Scientists identify critical cancer immunity genes using new genetic barcoding technology
Scientists at Mount Sinai have developed a novel technology for simultaneously analyzing the functions of hundreds of genes with resolution reaching the single cell level. The technology relies on a barcoding approach using a novel protein described in a paper published in the journal Cell.
Since the sequencing of the first human genome in the early 2000s revealed a set of more than 20,000 protein-coding genes, scientists have not yet been able to characterize the many functions of individual gene. Without that information, our understanding of how the human genome works—and how to use that knowledge to predict, prevent, treat and even cure disease—is limited. In 2012 and 2013, scientists established a powerful new approach for editing genes, called CRISPR, which can be used to determine gene functions. CRISPR has taken the scientific world by storm, but researchers have still been challenged with using CRISPR to study the many thousands of genes and their numerous possible roles.
A new technology developed by scientists at the Icahn School of Medicine at Mount Sinai helps address the genomics challenge of analyzing the genome at an unprecedented scale. The research, led by postdoctoral fellows Aleksandra Wroblewska, Ph.D. and Maxime Dhainaut, Ph.D., is novel tool to barcode and track different CRISPRs using synthetic proteins called epitopes. The protein barcodes referred to as Pro-codes, enables hundreds of CRISPRs to be used together to knockout a multitude of genes.
While there are existing technologies for pooling CRISPRs, these approaches rely heavily on DNA as a barcode and permit only a low resolution look into gene function. Through the Pro-Code technique, Mount Sinai researchers were able to demonstrate a way for scientists to more comprehensively characterize the biological effects of a gene.,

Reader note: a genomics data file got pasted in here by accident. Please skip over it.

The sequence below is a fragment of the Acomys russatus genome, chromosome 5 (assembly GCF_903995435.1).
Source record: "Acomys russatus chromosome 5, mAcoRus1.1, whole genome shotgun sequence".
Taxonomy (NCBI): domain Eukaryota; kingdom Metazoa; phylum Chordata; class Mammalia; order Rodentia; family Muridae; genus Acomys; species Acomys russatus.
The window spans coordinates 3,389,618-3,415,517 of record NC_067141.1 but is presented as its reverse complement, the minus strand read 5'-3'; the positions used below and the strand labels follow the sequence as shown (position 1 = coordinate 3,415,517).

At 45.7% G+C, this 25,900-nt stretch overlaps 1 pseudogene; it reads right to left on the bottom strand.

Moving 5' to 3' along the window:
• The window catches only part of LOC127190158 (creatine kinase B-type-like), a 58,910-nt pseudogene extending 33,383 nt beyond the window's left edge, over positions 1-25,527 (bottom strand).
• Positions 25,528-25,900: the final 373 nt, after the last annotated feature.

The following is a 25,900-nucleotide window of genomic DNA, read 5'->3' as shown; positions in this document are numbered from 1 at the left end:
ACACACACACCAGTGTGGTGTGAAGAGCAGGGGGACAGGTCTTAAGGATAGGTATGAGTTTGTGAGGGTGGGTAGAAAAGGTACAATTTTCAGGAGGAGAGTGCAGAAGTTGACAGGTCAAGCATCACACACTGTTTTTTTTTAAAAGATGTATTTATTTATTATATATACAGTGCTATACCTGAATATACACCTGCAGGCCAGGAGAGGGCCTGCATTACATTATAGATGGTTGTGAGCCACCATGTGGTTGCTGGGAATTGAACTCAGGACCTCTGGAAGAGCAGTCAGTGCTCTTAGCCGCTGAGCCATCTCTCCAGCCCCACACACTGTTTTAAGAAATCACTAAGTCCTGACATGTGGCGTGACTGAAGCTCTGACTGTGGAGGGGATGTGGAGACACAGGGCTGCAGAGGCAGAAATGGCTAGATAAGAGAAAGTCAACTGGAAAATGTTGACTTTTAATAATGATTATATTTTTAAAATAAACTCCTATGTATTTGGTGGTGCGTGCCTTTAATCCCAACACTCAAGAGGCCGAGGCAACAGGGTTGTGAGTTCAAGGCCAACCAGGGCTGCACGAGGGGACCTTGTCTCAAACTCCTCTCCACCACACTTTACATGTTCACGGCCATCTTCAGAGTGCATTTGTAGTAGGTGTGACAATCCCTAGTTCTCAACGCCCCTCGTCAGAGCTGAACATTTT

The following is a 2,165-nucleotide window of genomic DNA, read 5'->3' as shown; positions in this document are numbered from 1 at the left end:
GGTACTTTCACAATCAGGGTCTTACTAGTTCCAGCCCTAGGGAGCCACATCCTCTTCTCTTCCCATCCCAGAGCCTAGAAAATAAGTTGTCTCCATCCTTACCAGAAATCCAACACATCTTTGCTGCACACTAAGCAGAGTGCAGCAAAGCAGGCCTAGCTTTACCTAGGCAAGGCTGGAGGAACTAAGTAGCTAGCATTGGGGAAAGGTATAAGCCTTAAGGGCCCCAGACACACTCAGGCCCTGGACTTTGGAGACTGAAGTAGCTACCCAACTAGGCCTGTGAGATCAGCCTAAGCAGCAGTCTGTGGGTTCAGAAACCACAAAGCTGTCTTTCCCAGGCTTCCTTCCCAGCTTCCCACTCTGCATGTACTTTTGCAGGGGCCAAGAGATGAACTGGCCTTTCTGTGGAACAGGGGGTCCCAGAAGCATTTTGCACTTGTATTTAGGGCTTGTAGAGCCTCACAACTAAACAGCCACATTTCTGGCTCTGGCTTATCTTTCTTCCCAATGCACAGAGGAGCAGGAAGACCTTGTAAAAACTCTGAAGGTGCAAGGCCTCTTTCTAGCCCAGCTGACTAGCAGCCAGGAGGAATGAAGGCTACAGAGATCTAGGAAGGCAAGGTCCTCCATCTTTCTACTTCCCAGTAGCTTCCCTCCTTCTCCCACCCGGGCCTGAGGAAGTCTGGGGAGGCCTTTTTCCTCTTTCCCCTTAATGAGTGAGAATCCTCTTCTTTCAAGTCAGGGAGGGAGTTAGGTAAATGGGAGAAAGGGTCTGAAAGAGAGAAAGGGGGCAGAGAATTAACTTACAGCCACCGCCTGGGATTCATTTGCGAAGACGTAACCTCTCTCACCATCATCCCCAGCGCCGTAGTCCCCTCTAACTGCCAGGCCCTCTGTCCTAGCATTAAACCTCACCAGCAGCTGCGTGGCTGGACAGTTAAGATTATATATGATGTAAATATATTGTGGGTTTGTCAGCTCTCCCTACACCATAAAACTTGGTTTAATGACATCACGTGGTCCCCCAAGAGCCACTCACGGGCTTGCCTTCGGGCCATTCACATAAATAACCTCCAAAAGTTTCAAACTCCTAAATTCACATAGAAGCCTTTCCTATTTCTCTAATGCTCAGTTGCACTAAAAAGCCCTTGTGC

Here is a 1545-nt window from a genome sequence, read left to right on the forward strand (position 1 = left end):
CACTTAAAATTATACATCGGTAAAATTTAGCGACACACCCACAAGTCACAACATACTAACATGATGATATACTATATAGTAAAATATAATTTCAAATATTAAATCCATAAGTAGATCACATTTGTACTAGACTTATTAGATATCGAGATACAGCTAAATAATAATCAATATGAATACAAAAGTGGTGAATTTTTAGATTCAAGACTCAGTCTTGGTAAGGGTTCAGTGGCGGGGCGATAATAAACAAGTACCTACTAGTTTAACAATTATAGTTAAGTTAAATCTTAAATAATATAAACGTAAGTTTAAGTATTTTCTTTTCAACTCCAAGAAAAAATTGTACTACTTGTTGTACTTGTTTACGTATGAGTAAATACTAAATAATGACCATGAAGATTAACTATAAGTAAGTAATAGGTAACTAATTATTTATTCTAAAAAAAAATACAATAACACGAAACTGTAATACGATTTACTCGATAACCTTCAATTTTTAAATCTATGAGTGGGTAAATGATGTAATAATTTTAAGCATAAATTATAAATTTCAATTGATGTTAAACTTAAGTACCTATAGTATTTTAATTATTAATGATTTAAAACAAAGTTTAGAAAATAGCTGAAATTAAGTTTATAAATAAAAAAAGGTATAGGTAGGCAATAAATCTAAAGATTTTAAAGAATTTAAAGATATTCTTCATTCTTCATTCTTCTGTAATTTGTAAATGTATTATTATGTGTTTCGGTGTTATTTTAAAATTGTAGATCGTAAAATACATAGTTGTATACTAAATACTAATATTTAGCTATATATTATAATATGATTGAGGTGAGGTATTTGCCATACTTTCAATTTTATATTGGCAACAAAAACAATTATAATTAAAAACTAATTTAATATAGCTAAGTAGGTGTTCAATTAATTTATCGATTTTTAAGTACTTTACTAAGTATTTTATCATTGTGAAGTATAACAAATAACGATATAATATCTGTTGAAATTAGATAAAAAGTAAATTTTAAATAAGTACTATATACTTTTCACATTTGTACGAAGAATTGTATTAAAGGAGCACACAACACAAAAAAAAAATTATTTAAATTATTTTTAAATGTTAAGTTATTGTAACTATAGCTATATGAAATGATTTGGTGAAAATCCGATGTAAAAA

In the study, the researchers used the Pro-Code technology to search for genes required for the immune system to protect from cancer. They generated CRISPRs to target the deletion of suspected immune regulatory genes, and paired them with the Pro-Codes. Pro-Code/CRISPR libraries were then introduced to breast cancer cells, and the tumors were challenged with killer T cells that had been engineered to recognize the cancer cells. Most of the cancer cells were rapidly eliminated by the T cells but there were some cells that completed resisted death. The Pro-Code technology helped determine which genes were lost in the resistant cells some with unrecognized roles in sensitizing cancer cells in the immune system. The studies also identified a negative regulator of the immune checkpoint PD-L1, a major clinical target of cancer immunotherapy.
"There is still a great deal of work to be done to fully understand the human genome. We still don't know what most genes do and how they are connected," said Brian Brown, Ph.D., Associate Professor of Genetics and Genomic Sciences and Associate Director of the Immunology Institute at the Icahn Institute at Mount Sinai and senior author of the publication. "The Pro-Code technology could greatly accelerate one of the major goals of the post-genome era: annotation of the human genome. This discovery will be key to discover disease-causing genes that could lead to novel drug targets. It's already given us new insights in cancer immunology."